An experimental treatment that uses a patient's own stem cells may offer new hope for people with multiple sclerosis.
In a small clinical trial, patients experienced long-term disease remission after undergoing a transplant of their own hematopoietic stem cells. This type of cell is responsible for the formation of blood in the body and are typically derived from bone marrow. The patients also took high-dose immunosuppressive drugs.
The paper, published Monday in JAMA Neurology, reports on the third year of a five-year study. A total of 24 patients with active relapsing-remitting MS were enrolled in the trial. With this type of MS, patients have points when their disease is active followed by periods when they do not experience any symptoms.
The researchers found that nearly 79 percent of the patients who underwent the procedure sustained full neurologic function for the three years following the treatment and symptoms of their disease did not progress. Additionally, patients in that time period did not develop any new lesions related to their disease.
More than 90 percent of patients did not experience disease progression, while 86 percent did not have any periods of relapse. Though a small number of patients did have side effects from the immunosuppressive drugs, they were no different than the side effects typically experienced by MS patients taking the drugs who haven't undergone stem cell therapy.
"Longer follow-up is needed to determine the durability of the response," the authors write in the study. "Careful comparison of the results of this investigation and other ongoing studies will be needed to identify the best approaches for high-dose immunosuppressive therapies for MS and plan the next clinical studies."
The authors of an accompanying editorial say the research indicates this type of therapy has potential to work on patients who do not experience disease remission with medications alone, such as immunosuppressive drugs and anti-inflammatory drugs such as corticosteroids.
However, they add that "the jury is still out regarding the appropriateness and indication" of stem cell transplants for MS patients. Stem cell therapy is not approved by the U.S. Food and Drug Administration for the treatment of MS. The National Multiple Sclerosis Society currently funds 15 research projects on stem cell therapies that have the potential to prevent disease activity and repair nerve damage.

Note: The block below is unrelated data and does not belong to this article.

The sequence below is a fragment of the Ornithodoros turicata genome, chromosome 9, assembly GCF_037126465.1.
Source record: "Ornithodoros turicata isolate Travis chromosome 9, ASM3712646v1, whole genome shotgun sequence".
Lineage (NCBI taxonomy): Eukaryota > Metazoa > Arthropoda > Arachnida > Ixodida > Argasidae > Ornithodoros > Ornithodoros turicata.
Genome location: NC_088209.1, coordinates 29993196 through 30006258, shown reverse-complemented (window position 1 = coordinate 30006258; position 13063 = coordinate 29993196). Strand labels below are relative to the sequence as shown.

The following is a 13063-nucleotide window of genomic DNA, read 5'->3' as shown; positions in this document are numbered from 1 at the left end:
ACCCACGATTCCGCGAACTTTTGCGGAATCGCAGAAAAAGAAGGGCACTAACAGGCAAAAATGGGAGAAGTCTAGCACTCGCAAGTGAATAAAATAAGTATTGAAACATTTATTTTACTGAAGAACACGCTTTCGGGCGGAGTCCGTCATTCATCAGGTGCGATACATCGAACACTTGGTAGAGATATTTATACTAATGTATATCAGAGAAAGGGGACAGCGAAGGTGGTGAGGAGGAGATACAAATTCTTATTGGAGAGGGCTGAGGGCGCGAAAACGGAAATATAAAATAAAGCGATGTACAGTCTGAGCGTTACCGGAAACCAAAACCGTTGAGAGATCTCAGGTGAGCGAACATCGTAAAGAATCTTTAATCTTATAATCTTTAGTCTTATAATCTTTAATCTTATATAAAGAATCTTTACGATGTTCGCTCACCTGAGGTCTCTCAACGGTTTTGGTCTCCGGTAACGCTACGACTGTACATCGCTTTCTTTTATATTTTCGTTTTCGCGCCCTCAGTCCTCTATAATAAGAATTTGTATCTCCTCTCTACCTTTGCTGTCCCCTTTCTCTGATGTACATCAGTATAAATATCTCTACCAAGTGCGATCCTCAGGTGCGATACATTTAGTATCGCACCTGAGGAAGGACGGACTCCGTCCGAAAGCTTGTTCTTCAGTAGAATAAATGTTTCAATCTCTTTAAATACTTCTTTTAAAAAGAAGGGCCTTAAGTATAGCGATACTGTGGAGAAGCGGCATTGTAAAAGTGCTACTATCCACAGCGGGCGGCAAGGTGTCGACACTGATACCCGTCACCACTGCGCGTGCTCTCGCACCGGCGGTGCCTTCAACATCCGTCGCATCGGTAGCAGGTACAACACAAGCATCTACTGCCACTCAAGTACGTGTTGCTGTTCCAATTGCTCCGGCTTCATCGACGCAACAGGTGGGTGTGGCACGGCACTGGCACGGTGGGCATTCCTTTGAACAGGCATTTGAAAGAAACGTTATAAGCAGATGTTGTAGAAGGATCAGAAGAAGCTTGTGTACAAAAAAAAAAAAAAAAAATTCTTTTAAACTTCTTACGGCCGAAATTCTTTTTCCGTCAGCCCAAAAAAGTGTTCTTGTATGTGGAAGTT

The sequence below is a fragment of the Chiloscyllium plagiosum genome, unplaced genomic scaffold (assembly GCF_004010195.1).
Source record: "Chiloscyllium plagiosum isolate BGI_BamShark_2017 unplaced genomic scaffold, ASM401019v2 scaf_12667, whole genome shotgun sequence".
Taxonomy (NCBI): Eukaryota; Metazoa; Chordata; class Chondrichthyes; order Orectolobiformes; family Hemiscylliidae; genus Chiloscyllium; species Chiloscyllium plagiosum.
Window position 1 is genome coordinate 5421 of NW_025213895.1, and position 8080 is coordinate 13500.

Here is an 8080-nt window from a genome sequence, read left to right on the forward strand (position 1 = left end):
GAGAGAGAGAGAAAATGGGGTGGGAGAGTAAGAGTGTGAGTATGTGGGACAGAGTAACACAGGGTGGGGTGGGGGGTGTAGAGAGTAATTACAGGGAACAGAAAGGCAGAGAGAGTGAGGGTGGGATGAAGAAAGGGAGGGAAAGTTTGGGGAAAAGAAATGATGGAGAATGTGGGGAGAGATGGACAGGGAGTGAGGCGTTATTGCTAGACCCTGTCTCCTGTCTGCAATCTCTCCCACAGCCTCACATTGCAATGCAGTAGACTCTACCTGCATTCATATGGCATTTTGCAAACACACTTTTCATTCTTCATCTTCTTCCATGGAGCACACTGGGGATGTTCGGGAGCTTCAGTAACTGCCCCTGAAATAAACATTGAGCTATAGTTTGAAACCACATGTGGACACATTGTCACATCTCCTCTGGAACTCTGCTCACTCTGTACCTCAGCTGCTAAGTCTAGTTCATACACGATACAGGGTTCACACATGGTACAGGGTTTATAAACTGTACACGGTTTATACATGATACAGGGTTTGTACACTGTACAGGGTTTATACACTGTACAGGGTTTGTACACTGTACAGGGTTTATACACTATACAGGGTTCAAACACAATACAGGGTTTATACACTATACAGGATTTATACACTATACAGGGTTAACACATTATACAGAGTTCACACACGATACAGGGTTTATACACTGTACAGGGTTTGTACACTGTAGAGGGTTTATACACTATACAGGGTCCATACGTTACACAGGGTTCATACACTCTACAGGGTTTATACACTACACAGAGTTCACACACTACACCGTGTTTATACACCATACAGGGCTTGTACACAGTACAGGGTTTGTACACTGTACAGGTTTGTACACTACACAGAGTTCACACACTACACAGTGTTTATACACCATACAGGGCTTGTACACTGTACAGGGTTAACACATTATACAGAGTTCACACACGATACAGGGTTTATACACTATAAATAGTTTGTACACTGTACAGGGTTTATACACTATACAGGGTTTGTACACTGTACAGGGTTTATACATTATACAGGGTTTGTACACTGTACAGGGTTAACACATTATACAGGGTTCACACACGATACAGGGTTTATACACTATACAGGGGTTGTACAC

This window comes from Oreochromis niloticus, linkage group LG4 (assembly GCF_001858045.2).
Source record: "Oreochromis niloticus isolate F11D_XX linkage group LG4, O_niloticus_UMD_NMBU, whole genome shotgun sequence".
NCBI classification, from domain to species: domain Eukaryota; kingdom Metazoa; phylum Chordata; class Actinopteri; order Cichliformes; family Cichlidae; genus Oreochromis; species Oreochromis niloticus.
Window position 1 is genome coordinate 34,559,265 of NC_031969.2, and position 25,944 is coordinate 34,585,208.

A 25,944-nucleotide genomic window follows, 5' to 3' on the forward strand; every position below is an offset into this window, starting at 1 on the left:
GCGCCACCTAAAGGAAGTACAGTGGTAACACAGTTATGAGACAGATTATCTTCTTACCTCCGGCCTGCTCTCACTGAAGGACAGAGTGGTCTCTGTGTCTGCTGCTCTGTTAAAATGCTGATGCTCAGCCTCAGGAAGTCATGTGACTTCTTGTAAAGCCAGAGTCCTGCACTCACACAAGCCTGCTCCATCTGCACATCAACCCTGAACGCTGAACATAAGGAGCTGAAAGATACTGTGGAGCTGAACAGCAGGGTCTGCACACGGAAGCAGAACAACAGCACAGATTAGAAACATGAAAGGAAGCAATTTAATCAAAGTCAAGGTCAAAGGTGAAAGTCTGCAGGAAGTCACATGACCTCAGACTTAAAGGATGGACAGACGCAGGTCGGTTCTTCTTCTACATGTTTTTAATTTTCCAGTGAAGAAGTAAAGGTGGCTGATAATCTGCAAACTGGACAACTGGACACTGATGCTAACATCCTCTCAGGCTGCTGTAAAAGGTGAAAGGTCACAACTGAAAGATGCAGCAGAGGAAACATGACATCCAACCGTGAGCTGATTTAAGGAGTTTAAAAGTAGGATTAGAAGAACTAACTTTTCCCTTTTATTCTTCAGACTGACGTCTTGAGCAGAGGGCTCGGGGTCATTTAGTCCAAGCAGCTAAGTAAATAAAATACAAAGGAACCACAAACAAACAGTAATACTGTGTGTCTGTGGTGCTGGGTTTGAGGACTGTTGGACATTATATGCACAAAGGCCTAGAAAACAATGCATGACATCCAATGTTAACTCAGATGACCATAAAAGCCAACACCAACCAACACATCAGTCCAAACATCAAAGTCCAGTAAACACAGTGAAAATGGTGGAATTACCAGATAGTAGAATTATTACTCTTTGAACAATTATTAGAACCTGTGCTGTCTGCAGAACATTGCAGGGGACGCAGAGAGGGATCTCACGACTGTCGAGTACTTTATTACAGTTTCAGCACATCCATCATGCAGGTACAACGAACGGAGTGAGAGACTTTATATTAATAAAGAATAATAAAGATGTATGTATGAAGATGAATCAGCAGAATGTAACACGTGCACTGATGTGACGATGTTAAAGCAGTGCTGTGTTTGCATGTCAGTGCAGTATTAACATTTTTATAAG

"Stem cell transplant for multiple sclerosis (MS) has been a subject of great interest to scientists, physicians, and patients," the editorial notes. "The status of stem cell therapy is a common question posed by patients at their annual MS visit."
MS is a progressive disease that damages the central nervous system. It affects about 250,000 to 300,000 people in the U.S., and 2.3 million worldwide. It is classified as an autoimmune condition, in which a person's own immune system attacks myelin, that fatty coating that covers and protects nerves of the spine and brain.
Symptoms of MS can range from mild to severe, and may include numbness and tingling, loss of vision, chronic fatigue, balance and coordination problems, and sometimes a decline in memory and thinking skills. Sometimes damage from the disease can be permanent and lead to disability such as paralysis. Though there is no cure for this chronic condition, treatment for the disease has come a long way.
In the last few years a number of new drugs for MS have been approved by the FDA that have expanded options for a disease that often robs a person of essential functioning and disrupts quality of life. There are currently 12 FDA-approved drugs on the market that reduce symptoms and slow progression of the disease. Some have been found to also reverse nerve damage.
Advances in genomics have also provided new clues for how best to treat and manage the disease. In 2011, scientists completed the largest gene study to date that compared DNA from nearly 10,000 people with MS to DNA from more than 17,000 healthy individuals. The researchers were able to confirm 23 previously known genetic links and identified 29 genes and five genes that contribute to MS.